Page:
MG Class Picture (left to right): Keith Hawkins, MG Coordinator) honored recent MG graduates, Sandy Milliner, Tommie Willet & LaDonna Wampler. Photo: Bob Hines, Master Gardener.
The Louisiana Master Gardener (LMG) program is one of the signature programs of the LSU AgCenter. Master Gardeners (MGs) are AgCenter Volunteers who receive horticultural training in weeds, insects, plant diseases, turf, vegetables, ornamentals, and other related topics, and they help other gardeners with their plant and landscape issues.
The AgCenter recently had virtual MGs classes, and one class graduated eleven people. Most MG students were from central Louisiana, but a few were in more distant parishes like Ascension, Ouachita, and Union. The graduates include:
The Master Gardeners of Beauregard Parish will start new Master Gardener online classes, and the first class is a free orientation and will cover the details of this class. The beginning date and time for this new class will be Thursday, January 7, 2021, 1 PM. To receive an invitation to this virtual class, send your request by email to firstname.lastname@example.org or for information, call 337-463-7006.
Leaves and fruit of native black cherry. Photo: Barney Barger.
Now let us get back on the regular path of RSFF by looking at some plants. Barney is becoming a regular contributor to RSFF by asking for the identity of trees. Here is a recent image he sent.
AHA noted the white spots on the bark of the stem. These spots are called lenticels which enables air exchange into the juvenile stem. The most diagnostic feature of this photo is the small fruit. The fruit and the lenticels are found on the native black cherry.
After learning that he has black cherry, Barney emailed back to AHA, “Cherry you say? Can you eat it?” AHA provided a definitive answer in this narrative, “Yes, here is a narrative from the USDA:
‘Uses: Black cherry wood is a rich reddish-brown color and is strong, hard, and close-grained – one of the most valued cabinet and furniture woods in North America. It is also used for paneling, interior trim, veneers, handles, crafts, toys, and scientific instruments. Black cherry is used for reclamation of surface mine spoil.
The leaves, twigs, bark, and seeds produce a cyanogenic glycoside. Most livestock poisoning apparently comes from eating wilted leaves, which contain more of the toxin than fresh leaves, but white-tailed deer browse seedlings and saplings without harm. The inner bark, where the glycoside is concentrated, was used historically in the Appalachians as a cough remedy, tonic, and sedative. The glycoside derivatives act by quelling spasms in the smooth muscles lining bronchioles. Very large amounts of black cherry pose the theoretical risk of causing cyanide poisoning.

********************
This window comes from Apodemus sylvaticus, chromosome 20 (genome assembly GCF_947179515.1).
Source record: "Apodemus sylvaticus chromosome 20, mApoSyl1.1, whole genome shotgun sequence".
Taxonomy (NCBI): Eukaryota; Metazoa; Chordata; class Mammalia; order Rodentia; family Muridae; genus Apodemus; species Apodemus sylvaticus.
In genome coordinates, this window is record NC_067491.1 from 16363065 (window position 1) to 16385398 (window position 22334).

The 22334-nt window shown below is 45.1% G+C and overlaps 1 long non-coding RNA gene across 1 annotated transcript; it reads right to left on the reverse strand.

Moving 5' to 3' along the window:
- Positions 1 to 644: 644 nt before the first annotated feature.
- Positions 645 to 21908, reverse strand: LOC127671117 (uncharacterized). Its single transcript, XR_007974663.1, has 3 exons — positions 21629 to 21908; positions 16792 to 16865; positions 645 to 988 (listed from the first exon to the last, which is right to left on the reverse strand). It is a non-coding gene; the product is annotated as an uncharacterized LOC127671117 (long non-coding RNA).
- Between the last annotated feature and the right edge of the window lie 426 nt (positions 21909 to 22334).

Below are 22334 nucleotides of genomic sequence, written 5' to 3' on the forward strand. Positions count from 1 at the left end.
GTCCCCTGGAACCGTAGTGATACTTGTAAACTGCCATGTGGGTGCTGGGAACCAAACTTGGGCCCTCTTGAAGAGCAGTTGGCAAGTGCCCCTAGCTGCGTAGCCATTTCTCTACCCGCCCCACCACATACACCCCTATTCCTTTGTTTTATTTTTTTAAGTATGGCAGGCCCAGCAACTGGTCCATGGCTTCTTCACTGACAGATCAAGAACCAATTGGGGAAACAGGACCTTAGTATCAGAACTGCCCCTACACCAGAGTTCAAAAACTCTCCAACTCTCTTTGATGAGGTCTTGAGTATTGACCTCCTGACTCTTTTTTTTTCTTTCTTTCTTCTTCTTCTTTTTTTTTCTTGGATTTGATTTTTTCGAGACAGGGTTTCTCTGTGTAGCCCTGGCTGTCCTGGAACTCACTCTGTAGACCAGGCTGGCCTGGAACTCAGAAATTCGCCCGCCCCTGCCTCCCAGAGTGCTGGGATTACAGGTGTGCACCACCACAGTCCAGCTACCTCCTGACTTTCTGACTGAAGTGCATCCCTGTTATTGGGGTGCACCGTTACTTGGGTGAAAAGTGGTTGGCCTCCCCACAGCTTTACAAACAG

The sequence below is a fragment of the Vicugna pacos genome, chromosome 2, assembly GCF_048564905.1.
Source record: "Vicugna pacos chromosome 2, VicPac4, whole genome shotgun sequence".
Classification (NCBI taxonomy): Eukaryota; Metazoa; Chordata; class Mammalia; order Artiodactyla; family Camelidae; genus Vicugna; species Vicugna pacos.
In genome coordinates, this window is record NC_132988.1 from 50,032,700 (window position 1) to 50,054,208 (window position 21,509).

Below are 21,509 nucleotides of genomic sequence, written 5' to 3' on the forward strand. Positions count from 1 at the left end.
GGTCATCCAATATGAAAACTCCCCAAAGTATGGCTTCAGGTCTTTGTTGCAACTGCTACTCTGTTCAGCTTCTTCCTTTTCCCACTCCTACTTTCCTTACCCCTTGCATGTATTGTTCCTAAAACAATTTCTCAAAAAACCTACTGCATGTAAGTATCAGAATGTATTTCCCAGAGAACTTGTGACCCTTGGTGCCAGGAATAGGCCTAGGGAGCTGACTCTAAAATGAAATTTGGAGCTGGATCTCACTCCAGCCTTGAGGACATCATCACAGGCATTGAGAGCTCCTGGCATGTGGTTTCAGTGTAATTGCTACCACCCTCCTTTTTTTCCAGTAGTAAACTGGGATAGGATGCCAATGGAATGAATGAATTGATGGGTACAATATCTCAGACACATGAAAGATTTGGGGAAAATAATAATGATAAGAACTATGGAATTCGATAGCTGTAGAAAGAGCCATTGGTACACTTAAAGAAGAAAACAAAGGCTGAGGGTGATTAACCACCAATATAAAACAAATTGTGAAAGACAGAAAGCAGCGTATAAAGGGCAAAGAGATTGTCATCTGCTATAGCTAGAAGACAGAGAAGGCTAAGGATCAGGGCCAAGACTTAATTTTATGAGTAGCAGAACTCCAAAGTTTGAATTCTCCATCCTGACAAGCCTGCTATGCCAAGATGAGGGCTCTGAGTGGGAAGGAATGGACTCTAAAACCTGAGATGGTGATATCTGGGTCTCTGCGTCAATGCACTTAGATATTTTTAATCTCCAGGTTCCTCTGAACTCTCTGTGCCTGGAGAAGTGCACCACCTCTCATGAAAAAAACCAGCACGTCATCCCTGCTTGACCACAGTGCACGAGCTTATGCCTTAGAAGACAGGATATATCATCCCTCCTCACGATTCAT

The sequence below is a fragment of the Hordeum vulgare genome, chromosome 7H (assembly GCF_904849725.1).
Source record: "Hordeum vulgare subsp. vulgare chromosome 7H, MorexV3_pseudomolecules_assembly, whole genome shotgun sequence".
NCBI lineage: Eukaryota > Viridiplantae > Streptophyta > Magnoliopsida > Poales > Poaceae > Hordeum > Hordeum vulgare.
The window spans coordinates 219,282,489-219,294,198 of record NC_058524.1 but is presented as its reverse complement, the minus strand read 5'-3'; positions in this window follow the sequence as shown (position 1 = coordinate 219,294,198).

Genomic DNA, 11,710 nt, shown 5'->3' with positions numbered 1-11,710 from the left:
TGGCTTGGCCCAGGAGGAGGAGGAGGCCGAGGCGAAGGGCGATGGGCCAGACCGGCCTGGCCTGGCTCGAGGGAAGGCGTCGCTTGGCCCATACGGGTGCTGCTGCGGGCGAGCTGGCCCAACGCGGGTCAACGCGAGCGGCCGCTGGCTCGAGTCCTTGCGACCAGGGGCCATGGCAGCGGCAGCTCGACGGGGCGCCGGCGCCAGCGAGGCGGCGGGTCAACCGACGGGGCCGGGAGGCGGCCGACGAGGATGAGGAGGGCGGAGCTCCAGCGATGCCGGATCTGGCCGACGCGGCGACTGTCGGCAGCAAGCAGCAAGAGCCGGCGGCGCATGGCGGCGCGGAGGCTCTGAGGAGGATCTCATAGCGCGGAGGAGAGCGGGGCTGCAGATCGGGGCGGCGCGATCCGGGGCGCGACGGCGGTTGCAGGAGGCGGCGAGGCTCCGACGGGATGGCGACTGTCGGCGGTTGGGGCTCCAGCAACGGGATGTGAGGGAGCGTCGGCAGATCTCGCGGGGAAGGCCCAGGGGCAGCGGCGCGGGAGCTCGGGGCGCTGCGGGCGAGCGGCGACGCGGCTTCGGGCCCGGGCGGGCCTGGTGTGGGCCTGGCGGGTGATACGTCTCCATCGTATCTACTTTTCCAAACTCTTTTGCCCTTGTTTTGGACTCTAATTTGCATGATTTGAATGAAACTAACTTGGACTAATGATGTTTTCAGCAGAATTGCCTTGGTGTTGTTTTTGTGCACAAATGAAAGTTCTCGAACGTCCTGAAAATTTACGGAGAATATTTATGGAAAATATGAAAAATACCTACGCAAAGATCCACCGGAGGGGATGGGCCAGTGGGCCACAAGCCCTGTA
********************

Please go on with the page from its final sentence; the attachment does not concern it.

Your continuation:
The fruit has been used to flavor rum and brandy (“cherry bounce”). Pitted fruits are edible and are eaten raw and used in wine and jelly. Black cherry fruits are important food for numerous species of passerine (song) birds, game birds, and mammals, including the red fox, black bear, raccoon, opossum, squirrels, and rabbits.’” Please note that leaves are toxic to livestock.
Leaves and fruit of laurel cherry, a shrub related to black cherry. Photo: Bri Weldon, NCSU Cooperative Extension Service.
John had a similar question to Barney’s regarding the identity of small tree with small fruit, “I discovered this short tree (shrub) approximately 8 feet tall growing by the edge of the road near my house. It has glossy, serrated leaves like that of a black cherry, but I know it is not that. I am curious to know what it is.”
John has a Carolina laurel cherry, a relative to the black cherry. The NC State Extension website reports this description of this plant, “Carolina Laurel Cherry is a small evergreen shrub to small tree that may easily grow to 35 feet tall. The fresh leaves of this plant have a maraschino cherry fragrance when crushed and glands on the lower surface of the leaves. This species is native to the southern United States. Full sun is preferred but it is tolerant of shade if the soil is moist and well-drained.
This plant is easy to transplant, can withstand heavy pruning, and is moderately salt tolerant. Established plants have good drought tolerance. Use as a hedge, as a foundation plant, and in small groups or mass planting. It can become weedy in disturbed areas on roadsides and along fencerows and will also put out root suckers and self-seed in the landscape.”
If you want to contact Roots, Shoots, Fruits and Flowers, please send your questions and pictures to Keith Hawkins, Area Horticulture Agent (AHA), 337-463-7006 or email@example.com. Also, you can be on the “green thumbs” email list by emailing your request to the address above.
“Before you buy or use an insecticide product, first read the label, and strictly follow label recommendations. Mention of trade names or commercial products in this article is for informational purposes only and does not constitute endorsement by Louisiana State University AgCenter.”
“This work has been supported, in part, by the USDA National Institute of Food and Agriculture, Renewable Resources Extension Act Award, Accession Number 1011417.”